[p. 728] He foresaw the rapid strides of invention, and talked of railroads, locomotives, sending news along wires by electricity and conversing in the same manner, years before these improvements were developed, and people fancied him almost insane. From 1825 he took contracts to erect buildings and gave much time to invention. He secured fourteen patents on important scientific principles [I can only find thirteen -- HJH]. He invented a serpentine water-wheel about 1810, but found that practically the same thing had been patented in France. He was greatly disappointed, but shut himself up in a room and soon developed what he termed an endless screw [4876X, 1827], one of which he placed in a mill which he erected at the outlet of Lake Winnipiseogee [now Winnipesaukee]. Among his specifications in his application for a patent was one claiming that this wheel might be used to propel boats; and it is probable that this was the first discovery and application of the screw propeller as a motive-power. He also invented a lock to simultaneously lock and unlock a series of locks [5916X, 1830]. This principle is now universally used in locking cells in prisons, etc. He first introduced stoves into Sandwich and claimed to be the inventor of the elevated oven [HJH -- yet another one!]. In 1836 he patented an improvement in fireplaces [9502X], and many of his last years were devoted to the improvements of flues to prevent smoky chimneys and to the manufacture and improvement of stoves, and many of his make were sold through Belknap and Carroll counties as the Hoit and Sherman stove. In 1845 he purchased the tin-shop of John Fellows, placed his son Daniel in charge of it, and shortly after built a shop ... where Daniel conducted business for some time and also learned the shoe business of a man in his employ. Elijah then purchased the meeting-house he built in 1825, finished it as a dwelling and a tin-shop. Here in 1856 Daniel began the manufacture of shoes, which in a short time was transferred to a new shop on the same lot. Elijah Skinner was of too generous a nature to acquire wealth, and Daniel faithfully discharged the duties of a good son to his parents, caring for them in their last days. ... Daniel M. Skinner inherited inventive powers of a high order, and aided his father in his inventions and in making patterns. Like many New England boys, Daniel was better educated in the school of labor than in that of books.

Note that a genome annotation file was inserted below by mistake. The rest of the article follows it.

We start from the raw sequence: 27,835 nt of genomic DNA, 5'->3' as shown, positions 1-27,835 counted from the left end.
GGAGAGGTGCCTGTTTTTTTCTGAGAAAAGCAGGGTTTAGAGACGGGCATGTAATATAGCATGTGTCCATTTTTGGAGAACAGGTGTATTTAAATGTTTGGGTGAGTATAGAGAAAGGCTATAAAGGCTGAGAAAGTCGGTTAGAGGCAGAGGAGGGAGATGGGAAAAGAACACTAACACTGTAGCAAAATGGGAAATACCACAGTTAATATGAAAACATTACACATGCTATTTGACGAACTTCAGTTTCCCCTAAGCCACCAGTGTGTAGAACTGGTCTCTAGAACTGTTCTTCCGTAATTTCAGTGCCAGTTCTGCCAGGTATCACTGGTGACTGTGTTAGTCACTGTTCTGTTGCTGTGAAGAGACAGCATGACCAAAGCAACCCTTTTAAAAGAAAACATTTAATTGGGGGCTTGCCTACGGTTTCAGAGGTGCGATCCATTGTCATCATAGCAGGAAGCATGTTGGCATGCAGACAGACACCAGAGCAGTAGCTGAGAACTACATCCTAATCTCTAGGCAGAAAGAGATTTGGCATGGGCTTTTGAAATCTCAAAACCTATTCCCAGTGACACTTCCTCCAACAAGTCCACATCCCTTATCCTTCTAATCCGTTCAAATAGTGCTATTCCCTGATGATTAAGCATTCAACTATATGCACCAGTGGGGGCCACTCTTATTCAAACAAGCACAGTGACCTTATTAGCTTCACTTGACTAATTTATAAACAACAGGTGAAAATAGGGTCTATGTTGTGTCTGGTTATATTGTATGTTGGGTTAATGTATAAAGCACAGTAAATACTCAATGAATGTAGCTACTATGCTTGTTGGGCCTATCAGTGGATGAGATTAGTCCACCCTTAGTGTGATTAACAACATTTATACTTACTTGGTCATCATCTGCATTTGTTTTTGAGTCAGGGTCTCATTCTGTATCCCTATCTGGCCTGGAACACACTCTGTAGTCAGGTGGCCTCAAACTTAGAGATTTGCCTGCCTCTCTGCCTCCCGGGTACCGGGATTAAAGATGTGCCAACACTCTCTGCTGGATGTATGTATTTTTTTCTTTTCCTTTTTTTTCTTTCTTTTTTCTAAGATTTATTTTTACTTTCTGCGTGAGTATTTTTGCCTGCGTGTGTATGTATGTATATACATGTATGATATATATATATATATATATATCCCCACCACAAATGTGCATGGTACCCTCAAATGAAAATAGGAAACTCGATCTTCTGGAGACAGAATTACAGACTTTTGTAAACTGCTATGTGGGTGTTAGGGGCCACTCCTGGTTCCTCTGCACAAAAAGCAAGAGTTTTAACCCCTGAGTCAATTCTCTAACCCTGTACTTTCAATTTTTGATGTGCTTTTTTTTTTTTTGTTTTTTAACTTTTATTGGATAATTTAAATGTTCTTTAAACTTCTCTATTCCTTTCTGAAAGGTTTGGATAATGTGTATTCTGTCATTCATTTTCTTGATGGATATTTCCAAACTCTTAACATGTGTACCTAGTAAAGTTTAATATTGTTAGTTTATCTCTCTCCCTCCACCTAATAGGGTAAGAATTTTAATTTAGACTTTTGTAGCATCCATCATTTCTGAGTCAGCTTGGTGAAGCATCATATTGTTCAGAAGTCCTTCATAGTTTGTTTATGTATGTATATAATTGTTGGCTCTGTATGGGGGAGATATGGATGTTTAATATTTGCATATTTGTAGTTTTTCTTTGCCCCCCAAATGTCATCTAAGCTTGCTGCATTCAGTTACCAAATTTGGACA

[Skinner's other non-stove patents, with links where the drawings and/or text survive, were: 2895X, Domestic Spinning, 1818; 3050X, Machine for Grinding Paint, 1818; 5501X, Commode Knob, 1829; and, with John Webster, 6734X, Vertical Lathe Mill, 1834 and 7597X, Composition Paint Stone, 1835.]